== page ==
University presidents and chancellors with a combined student body of over 4 million students and a total endowment of over $240 billion support visa reform
Today, 165 chancellors and presidents of American universities sent a letter to President Barack Obama and to all members of Congress urging members of both parties to find a bipartisan solution to visa reform that would provide green cards for foreign-born students who earn advanced degrees in science, technology, engineering and math (STEM) fields. The signatories included universities large and small, and from all 50 states, including leading research universities, such as Stanford University, Harvard University, and Cornell University; leading technical universities such as California Institute of Technology, Georgia Institute of Technology and the Massachusetts Institute of Technology; and the leaders of over a dozen state systems of higher education, including University of California System, University of Illinois System and University of Wisconsin System. A copy of the letter is available here.
The letter calls this issue “a critical threat to America’s preeminence as a global center of innovation and prosperity” citing a new report, Patent Pending that found that in 2011, foreign-born inventors were contributors on 76 percent of patents issued to the top 10 patent-producing universities in the United States. The presidents warn “there is a growing skill gap across America’s industries. One quarter of US science and engineering firms already report difficulty hiring, and the problem will only worsen.” Over the past 10 years, growth in STEM jobs was three times as fast as growth in non-STEM jobs and in the coming years, STEM jobs are projected to grow roughly twice as fast as non-STEM jobs.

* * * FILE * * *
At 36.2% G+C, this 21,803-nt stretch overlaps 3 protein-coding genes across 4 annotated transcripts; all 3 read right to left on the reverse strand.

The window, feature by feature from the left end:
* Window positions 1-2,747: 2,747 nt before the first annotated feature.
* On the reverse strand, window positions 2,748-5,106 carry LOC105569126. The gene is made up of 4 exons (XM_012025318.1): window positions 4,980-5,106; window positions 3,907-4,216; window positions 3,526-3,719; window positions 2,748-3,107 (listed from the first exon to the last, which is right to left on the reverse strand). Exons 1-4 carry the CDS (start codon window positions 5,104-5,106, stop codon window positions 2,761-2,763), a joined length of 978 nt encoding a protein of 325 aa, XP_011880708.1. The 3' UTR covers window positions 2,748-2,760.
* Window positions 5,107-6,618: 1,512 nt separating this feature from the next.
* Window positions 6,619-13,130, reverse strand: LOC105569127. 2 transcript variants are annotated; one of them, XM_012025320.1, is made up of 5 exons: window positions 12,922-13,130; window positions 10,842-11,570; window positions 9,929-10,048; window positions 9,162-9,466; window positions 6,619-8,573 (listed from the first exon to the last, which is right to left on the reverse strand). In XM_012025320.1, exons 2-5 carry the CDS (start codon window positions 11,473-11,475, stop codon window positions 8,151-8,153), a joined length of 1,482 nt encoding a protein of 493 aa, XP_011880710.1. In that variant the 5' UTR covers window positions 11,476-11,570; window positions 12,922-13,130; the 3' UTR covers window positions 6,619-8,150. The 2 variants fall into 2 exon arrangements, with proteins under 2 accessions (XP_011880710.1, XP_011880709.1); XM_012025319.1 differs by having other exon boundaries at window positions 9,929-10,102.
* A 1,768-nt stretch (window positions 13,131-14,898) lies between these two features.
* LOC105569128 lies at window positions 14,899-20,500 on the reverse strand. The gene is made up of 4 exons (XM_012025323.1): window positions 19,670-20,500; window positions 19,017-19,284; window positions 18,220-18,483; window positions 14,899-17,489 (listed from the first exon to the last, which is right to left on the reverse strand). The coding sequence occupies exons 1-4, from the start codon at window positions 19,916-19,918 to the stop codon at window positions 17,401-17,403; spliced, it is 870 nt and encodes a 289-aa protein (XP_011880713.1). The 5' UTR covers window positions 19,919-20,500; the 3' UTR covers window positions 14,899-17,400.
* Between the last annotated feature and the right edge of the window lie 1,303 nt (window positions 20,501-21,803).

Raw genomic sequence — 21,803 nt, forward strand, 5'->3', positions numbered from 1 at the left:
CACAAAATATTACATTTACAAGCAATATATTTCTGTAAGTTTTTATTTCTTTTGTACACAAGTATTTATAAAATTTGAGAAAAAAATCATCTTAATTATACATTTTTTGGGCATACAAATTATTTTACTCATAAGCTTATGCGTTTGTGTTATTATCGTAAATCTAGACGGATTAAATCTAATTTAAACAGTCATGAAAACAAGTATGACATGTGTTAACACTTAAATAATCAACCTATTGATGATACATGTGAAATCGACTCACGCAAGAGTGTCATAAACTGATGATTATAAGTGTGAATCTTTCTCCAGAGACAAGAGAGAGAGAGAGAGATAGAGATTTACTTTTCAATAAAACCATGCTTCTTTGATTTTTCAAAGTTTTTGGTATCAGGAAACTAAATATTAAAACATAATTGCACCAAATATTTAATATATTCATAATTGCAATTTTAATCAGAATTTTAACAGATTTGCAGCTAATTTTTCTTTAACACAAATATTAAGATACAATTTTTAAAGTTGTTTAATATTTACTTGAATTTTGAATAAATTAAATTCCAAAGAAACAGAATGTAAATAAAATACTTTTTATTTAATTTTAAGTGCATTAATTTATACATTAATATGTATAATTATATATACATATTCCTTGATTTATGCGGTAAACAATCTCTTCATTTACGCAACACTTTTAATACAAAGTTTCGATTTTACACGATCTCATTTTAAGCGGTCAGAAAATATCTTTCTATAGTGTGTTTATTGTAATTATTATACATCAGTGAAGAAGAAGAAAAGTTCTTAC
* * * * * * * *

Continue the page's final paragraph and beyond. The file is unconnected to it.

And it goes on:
The letter was organized by the Partnership for a New American Economy as part of the coalition’s campaign to make STEM immigration reform a priority by repeatedly producing evidence of the value of STEM immigration reform and of broad bipartisan support from Americans. Partnership research has found that:
- Foreign STEM graduates create American jobs: Every foreign graduate with an advanced degree from a U.S. university who stays and works in a STEM field creates on average 2.62 jobs for American workers. (American Enterprise Institute and the Partnership for a New American Economy, “Immigration and American Jobs,” December 2011)
- Foreign STEM grads drive U.S. innovation: 76% of patents from the top 10 patent-producing US universities (including MIT, Stanford, University of Illinois system, University of Texas System, etc.) in 2011 had a foreign born inventor. (Patent Pending, June 2012)
- The U.S. is facing a shortage of STEM workers: By 2018, there will be more than 230,000 advanced degree STEM jobs that will not be filled even if every single new American STEM grad finds a job. (Not Coming to America, May 2012 )
- There is broad support for STEM visa reform among Democratic, Independent, and Republican voters: 76% of all voters support STEM visa reform, including 87% of D’s, 72% of R’s, 65% of I’s, 68% of Tea Party supporters, 90% of Hispanic voters, and 90% of voters under 35. (Public Opinion Strategies poll of 800 likely voters and 391 R oversample conducted May 17, 19-22, 2012)
- The U.S. is losing out to countries that use immigration laws to recruit STEM workers: Canada offers visas to STEM workers even before they’ve earned their degrees and targets its recruitment efforts directly at foreign STEM workers in the US who are frustrated by obstacles to staying. UK and Australia offer ways for STEM grads to stay after graduation so they can find employment. (Not Coming to America, May 2012)
- More than 40 percent of the Fortune 500 companies were founded by immigrants or their children. These include many of America’s greatest brands – Apple, Google, AT&T, Budweiser, Colgate, eBay, General Electric and McDonald’s just to name a few– and the newest leading companies are also more likely to have an immigrant founder. (The New American Fortune 500, June 2011)